Small for gestational age (SGA) or large for gestational age (LGA) occurs in approximately 20% of pregnant women and are associated with adverse outcomes.1 Newborns who are SGA (ie, birth weight less than the 10th percentile), compared with those who are appropriate for gestational age (AGA; birth weight 10th to 90th percentile), are at increased risk for stillbirth, seizures, sepsis, intraventricular hemorrhage, necrotizing enterocolitis, hypoxic–ischemic encephalopathy, and neonatal mortality.2 Newborns who are LGA (ie, birth weight greater than the 90th percentile) are at increased risk of stillbirth, traumatic delivery, mechanical ventilation, brachial plexus palsy, and neonatal mortality.1,3,4
The frequency of aberrant fetal growth is higher in women with complications of pregnancy. Small for gestational age, for example, occurs in 17–32% of women with hypertensive diseases and LGA occurs in 24–39% of women with diabetes. Additionally, neonatal morbidity is higher in these populations when aberrant growth occurs.5–9 Conversely, although women without apparent pregnancy complications also have newborns with aberrant growth, there is a paucity of data detailing whether these neonates are at increased risk of neonatal morbidity. Resolving this evidence gap has implications with regard to understanding whether ultrasonographic screening for fetal growth among women with uncomplicated pregnancies has the potential to decrease a clinically significant portion of neonatal morbidity.
Correspondingly, the objective of this analysis was to compare the neonatal morbidity among SGA, AGA, and LGA neonates in women without medical or obstetric complications at term (37 weeks of gestation or greater). We hypothesized that, compared with AGA neonates, those born SGA would be more likely to have hypoxic morbidity and those born LGA would be more likely to have traumatic morbidity.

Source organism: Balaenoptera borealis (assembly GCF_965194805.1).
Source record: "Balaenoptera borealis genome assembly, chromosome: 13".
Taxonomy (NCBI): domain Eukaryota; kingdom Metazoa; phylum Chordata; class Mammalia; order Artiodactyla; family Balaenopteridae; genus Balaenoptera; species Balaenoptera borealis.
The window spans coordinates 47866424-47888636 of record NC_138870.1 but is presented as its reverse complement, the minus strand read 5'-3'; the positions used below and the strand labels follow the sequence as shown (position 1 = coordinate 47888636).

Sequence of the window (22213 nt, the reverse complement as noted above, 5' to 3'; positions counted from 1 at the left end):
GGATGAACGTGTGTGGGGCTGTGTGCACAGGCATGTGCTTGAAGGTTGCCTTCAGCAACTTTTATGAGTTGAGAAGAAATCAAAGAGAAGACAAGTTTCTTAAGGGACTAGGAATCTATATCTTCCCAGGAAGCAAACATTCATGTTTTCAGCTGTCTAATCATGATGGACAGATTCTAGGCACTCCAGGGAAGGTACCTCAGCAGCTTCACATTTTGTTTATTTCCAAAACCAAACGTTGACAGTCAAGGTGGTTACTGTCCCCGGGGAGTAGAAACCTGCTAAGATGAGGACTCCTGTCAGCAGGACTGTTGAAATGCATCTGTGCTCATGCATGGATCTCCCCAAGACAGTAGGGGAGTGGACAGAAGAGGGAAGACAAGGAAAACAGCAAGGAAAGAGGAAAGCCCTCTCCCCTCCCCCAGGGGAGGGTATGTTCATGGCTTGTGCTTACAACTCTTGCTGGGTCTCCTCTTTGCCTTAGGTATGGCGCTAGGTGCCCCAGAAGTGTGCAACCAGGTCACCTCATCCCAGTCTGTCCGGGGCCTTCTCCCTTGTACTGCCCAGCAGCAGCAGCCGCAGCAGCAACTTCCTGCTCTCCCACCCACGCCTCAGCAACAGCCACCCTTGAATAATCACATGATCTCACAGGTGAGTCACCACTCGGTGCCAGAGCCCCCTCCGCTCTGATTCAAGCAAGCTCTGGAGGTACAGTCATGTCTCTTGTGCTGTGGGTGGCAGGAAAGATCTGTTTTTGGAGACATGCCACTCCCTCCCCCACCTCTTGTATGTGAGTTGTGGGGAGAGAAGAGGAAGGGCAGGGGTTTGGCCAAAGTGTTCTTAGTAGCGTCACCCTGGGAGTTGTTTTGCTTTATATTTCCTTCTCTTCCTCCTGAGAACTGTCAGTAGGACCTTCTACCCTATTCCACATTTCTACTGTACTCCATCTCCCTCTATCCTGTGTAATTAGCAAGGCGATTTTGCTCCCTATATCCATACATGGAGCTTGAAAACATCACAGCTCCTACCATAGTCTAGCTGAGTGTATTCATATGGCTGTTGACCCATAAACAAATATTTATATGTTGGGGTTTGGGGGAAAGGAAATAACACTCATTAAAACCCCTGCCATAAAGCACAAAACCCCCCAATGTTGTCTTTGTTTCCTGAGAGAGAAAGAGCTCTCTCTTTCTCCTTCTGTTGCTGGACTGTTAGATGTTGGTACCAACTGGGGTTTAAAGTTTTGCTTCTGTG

MATERIALS AND METHODS
This is a secondary analysis of an observational obstetric cohort (Assessment of Perinatal Excellence) of women and their neonates born in 25 geographically dispersed medical centers of the Eunice Kennedy Shriver National Institute of Child Health and Human Development Maternal-Fetal Medicine Units Network. Maternal demographics, peripartum outcomes, and neonatal morbidities were collected on all women who had a live fetus on admission and delivered a newborn of at least 23 weeks of gestation on randomly selected days representing one third of deliveries over a 3-year period. Data from all charts were abstracted by certified research personnel. Neonatal data were collected until discharge, death, or until 120 days of age, whichever came first. Several steps were undertaken to ensure data quality. First, before selecting final data collection fields, we conducted a 2-week pilot study to evaluate the data collection process, quality of the data, and frequency of missing data. The final data collection fields were based on the information gathered during this pilot phase. During the data collection process, all data were subjected to ongoing data edits to ensure accuracy. The study was approved by the institutional review board at each participating center under a waiver of informed consent. Full details on study methods and the technique of data collection have been previously published.10